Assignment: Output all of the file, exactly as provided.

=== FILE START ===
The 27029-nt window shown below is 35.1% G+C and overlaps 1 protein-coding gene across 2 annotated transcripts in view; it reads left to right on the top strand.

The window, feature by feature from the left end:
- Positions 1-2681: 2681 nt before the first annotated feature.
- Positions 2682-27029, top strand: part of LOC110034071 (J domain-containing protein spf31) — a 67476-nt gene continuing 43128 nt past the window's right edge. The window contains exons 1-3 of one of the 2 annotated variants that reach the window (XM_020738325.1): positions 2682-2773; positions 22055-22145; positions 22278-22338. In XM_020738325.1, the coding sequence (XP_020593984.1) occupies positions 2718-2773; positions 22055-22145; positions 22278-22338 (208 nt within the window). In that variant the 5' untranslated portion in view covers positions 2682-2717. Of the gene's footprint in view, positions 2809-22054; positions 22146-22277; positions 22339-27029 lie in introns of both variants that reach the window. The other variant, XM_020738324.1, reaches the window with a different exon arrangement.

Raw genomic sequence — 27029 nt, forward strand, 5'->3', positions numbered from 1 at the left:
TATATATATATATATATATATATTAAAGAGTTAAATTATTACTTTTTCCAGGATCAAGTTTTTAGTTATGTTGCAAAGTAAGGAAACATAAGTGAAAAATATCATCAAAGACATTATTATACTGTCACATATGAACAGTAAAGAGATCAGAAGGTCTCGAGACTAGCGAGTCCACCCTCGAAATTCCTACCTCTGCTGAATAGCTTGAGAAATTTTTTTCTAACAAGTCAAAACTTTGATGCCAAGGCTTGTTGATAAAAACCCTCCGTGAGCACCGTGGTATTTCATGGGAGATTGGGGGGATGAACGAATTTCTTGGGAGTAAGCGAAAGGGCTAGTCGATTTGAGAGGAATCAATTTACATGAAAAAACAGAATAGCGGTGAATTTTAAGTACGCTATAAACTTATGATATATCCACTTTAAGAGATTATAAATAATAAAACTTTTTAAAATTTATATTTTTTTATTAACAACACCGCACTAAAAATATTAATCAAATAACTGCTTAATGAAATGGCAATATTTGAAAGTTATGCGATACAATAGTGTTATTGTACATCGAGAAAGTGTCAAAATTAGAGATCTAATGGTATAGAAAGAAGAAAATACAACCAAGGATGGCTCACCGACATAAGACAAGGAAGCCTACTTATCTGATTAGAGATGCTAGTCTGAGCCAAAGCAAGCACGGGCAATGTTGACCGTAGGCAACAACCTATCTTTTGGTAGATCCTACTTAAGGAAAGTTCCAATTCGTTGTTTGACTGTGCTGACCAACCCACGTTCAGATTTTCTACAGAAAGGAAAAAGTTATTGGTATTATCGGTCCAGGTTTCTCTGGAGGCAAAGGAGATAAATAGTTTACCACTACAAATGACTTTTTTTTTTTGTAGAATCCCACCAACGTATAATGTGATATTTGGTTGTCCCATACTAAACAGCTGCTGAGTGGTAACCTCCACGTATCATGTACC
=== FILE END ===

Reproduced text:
The 27029-nt window shown below is 35.1% G+C and overlaps 1 protein-coding gene across 2 annotated transcripts in view; it reads left to right on the top strand.

The window, feature by feature from the left end:
- Positions 1-2681: 2681 nt before the first annotated feature.
- Positions 2682-27029, top strand: part of LOC110034071 (J domain-containing protein spf31) — a 67476-nt gene continuing 43128 nt past the window's right edge. The window contains exons 1-3 of one of the 2 annotated variants that reach the window (XM_020738325.1): positions 2682-2773; positions 22055-22145; positions 22278-22338. In XM_020738325.1, the coding sequence (XP_020593984.1) occupies positions 2718-2773; positions 22055-22145; positions 22278-22338 (208 nt within the window). In that variant the 5' untranslated portion in view covers positions 2682-2717. Of the gene's footprint in view, positions 2809-22054; positions 22146-22277; positions 22339-27029 lie in introns of both variants that reach the window. The other variant, XM_020738324.1, reaches the window with a different exon arrangement.

Raw genomic sequence — 27029 nt, forward strand, 5'->3', positions numbered from 1 at the left:
TATATATATATATATATATATATTAAAGAGTTAAATTATTACTTTTTCCAGGATCAAGTTTTTAGTTATGTTGCAAAGTAAGGAAACATAAGTGAAAAATATCATCAAAGACATTATTATACTGTCACATATGAACAGTAAAGAGATCAGAAGGTCTCGAGACTAGCGAGTCCACCCTCGAAATTCCTACCTCTGCTGAATAGCTTGAGAAATTTTTTTCTAACAAGTCAAAACTTTGATGCCAAGGCTTGTTGATAAAAACCCTCCGTGAGCACCGTGGTATTTCATGGGAGATTGGGGGGATGAACGAATTTCTTGGGAGTAAGCGAAAGGGCTAGTCGATTTGAGAGGAATCAATTTACATGAAAAAACAGAATAGCGGTGAATTTTAAGTACGCTATAAACTTATGATATATCCACTTTAAGAGATTATAAATAATAAAACTTTTTAAAATTTATATTTTTTTATTAACAACACCGCACTAAAAATATTAATCAAATAACTGCTTAATGAAATGGCAATATTTGAAAGTTATGCGATACAATAGTGTTATTGTACATCGAGAAAGTGTCAAAATTAGAGATCTAATGGTATAGAAAGAAGAAAATACAACCAAGGATGGCTCACCGACATAAGACAAGGAAGCCTACTTATCTGATTAGAGATGCTAGTCTGAGCCAAAGCAAGCACGGGCAATGTTGACCGTAGGCAACAACCTATCTTTTGGTAGATCCTACTTAAGGAAAGTTCCAATTCGTTGTTTGACTGTGCTGACCAACCCACGTTCAGATTTTCTACAGAAAGGAAAAAGTTATTGGTATTATCGGTCCAGGTTTCTCTGGAGGCAAAGGAGATAAATAGTTTACCACTACAAATGACTTTTTTTTTTTGTAGAATCCCACCAACGTATAATGTGATATTTGGTTGTCCCATACTAAACAGCTGCTGAGTGGTAACCTCCACGTATCATGTACC